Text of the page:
ed

Story Type: News

Southwestern Idaho’s professional group for residential property managers, NARPM, is readying its members for a changing rental landscape as apartment construction accelerates and newcomers arrive to take jobs in the state.

Like so many people in business, NARPM’s president, Cory Tanner, is watching closely to see how the behavior of millennials will affect his own operation, Bolton Property Management. And he’s positioning his group, the southwestern Idaho chapter of the National Association of Residential Property Managers, to respond to upcoming market changes professionally.

Idaho NARPM held a strategic planning session in October to come up with priorities for the coming year. One priority was professional development. NARPM will hold sessions this year for its members on issues such as fair housing law, account collections, and tenant safety.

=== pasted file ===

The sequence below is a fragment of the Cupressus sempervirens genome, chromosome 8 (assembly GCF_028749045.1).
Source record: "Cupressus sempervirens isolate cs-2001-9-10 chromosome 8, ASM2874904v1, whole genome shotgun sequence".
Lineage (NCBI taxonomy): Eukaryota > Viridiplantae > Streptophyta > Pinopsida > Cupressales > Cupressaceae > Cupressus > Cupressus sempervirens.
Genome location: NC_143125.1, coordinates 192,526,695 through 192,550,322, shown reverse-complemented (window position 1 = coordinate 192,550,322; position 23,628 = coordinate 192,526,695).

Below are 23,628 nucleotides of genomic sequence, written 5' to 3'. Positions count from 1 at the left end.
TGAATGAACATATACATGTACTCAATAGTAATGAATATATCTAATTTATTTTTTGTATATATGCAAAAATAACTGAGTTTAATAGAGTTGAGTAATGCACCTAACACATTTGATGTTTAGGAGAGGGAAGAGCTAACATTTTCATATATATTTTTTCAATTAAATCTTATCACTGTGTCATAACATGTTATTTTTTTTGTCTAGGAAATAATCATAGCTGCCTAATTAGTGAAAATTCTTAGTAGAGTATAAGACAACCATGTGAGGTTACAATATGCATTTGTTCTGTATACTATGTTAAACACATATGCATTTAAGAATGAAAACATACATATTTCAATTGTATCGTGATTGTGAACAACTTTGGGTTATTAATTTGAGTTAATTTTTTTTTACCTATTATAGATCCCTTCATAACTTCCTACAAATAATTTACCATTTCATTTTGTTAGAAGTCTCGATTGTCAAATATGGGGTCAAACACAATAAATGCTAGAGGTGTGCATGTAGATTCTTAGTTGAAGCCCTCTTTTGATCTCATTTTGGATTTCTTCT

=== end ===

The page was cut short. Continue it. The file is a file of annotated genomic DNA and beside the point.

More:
Another topic was licensing, which is not now required for residential property managers in Idaho. NARPM doesn’t hold a position on the issue, but discussed it at the strategic planning session. Within the 60 or so members of Idaho NARPM, there are those who support licensing as a way to weed out bad actors and bring more professionalism to the industry, and those who oppose it as a violation of their privacy.

Tanner, who falls into the former camp, is licensed as a property manager in Utah, where he also manages real estate.

“The Division of Real Estate audits my trust account, they’ve audited my operating account, they do an annual evaluation that some may look at as a hassle,” Tanner said. “All they’re doing is making sure that if we’re using a trust account we’re using it appropriately. There is some value to it. But there are other property managers who say, 'I don’t want somebody poking their nose in my business.'”

Apart from licensing, NARPM members are also trying to increase their community service activity.